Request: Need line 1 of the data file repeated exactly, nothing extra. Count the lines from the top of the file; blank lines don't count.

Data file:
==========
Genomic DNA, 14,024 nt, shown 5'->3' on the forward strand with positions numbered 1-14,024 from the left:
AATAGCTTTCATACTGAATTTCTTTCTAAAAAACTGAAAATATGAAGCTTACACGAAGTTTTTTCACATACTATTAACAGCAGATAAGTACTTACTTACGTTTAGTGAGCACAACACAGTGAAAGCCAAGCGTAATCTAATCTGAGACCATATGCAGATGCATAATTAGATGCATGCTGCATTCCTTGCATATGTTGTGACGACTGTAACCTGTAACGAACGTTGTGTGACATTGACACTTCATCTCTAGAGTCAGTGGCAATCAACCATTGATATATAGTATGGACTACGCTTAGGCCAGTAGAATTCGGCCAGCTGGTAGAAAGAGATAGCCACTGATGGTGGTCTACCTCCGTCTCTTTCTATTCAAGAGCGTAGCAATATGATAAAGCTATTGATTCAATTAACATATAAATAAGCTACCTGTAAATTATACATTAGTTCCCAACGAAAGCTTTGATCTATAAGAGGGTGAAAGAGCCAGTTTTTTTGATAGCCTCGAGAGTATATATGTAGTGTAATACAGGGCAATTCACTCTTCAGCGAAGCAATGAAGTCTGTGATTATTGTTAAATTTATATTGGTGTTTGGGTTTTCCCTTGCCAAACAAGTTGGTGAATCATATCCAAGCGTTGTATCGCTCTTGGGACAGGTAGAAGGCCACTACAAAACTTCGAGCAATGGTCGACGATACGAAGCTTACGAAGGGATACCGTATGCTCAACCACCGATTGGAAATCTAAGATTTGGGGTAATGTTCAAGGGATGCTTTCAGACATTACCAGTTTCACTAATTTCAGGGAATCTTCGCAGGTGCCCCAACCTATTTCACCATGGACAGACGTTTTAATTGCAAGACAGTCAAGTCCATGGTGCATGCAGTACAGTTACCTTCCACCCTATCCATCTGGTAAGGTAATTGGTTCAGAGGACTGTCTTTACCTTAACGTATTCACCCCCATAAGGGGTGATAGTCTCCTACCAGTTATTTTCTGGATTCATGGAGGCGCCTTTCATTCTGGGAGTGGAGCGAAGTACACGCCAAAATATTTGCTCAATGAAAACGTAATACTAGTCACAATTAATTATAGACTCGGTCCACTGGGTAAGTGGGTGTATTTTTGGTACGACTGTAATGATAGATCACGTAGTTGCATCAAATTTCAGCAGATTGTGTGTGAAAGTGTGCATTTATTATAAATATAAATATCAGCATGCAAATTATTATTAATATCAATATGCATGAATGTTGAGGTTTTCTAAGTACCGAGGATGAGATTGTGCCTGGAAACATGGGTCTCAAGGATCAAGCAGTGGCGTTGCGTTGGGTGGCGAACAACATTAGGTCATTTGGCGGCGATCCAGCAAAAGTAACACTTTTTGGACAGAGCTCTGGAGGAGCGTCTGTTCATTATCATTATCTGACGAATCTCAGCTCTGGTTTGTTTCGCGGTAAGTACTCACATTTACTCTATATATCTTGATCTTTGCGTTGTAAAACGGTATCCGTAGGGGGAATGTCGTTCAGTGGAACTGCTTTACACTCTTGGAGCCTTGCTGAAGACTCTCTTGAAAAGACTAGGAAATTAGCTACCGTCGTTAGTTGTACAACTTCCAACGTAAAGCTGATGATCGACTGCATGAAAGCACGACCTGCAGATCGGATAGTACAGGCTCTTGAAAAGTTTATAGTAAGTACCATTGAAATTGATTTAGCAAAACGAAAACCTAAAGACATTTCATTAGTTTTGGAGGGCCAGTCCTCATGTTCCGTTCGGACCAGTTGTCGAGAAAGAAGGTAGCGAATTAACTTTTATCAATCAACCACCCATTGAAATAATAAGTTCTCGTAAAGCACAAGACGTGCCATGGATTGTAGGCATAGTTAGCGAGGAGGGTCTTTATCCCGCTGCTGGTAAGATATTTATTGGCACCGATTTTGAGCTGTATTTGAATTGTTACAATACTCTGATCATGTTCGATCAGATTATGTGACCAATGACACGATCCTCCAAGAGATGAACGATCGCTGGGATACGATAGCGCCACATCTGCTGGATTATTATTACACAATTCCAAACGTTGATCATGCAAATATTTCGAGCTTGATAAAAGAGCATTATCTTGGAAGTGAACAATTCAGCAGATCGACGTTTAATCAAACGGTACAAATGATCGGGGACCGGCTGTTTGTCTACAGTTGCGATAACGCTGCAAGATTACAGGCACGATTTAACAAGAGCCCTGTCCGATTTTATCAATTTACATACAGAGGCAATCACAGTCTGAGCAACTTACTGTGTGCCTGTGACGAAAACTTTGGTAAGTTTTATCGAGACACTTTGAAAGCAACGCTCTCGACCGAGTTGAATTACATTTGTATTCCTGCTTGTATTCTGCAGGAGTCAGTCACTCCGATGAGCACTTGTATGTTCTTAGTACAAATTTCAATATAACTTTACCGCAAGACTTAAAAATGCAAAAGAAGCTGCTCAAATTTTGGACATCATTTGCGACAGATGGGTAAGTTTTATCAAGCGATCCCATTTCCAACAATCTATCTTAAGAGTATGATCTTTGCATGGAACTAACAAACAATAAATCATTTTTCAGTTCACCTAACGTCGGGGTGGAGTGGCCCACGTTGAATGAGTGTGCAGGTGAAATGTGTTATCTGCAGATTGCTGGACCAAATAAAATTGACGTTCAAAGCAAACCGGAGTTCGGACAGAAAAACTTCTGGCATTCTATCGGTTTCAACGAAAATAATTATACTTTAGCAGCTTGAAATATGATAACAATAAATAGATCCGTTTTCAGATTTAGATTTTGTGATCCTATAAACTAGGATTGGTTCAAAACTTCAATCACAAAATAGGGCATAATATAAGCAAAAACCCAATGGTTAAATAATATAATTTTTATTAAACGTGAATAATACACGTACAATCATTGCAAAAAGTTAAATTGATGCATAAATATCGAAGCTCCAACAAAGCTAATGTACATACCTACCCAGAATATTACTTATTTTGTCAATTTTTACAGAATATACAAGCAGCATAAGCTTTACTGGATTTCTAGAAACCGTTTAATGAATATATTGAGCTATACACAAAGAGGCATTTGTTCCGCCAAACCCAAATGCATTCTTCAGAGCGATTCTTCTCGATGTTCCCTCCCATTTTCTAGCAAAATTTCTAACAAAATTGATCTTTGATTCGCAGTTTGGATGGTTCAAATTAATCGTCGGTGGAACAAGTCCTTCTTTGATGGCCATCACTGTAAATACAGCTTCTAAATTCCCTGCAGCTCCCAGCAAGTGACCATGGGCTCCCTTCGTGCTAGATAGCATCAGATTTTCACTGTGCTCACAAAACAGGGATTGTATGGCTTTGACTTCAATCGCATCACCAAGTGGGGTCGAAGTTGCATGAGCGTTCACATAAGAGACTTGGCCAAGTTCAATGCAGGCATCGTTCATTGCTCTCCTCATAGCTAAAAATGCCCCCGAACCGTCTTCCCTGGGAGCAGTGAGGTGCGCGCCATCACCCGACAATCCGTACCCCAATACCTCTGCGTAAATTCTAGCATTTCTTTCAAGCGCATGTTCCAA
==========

Genomic DNA, 14,024 nt, shown 5'->3' on the forward strand with positions numbered 1-14,024 from the left: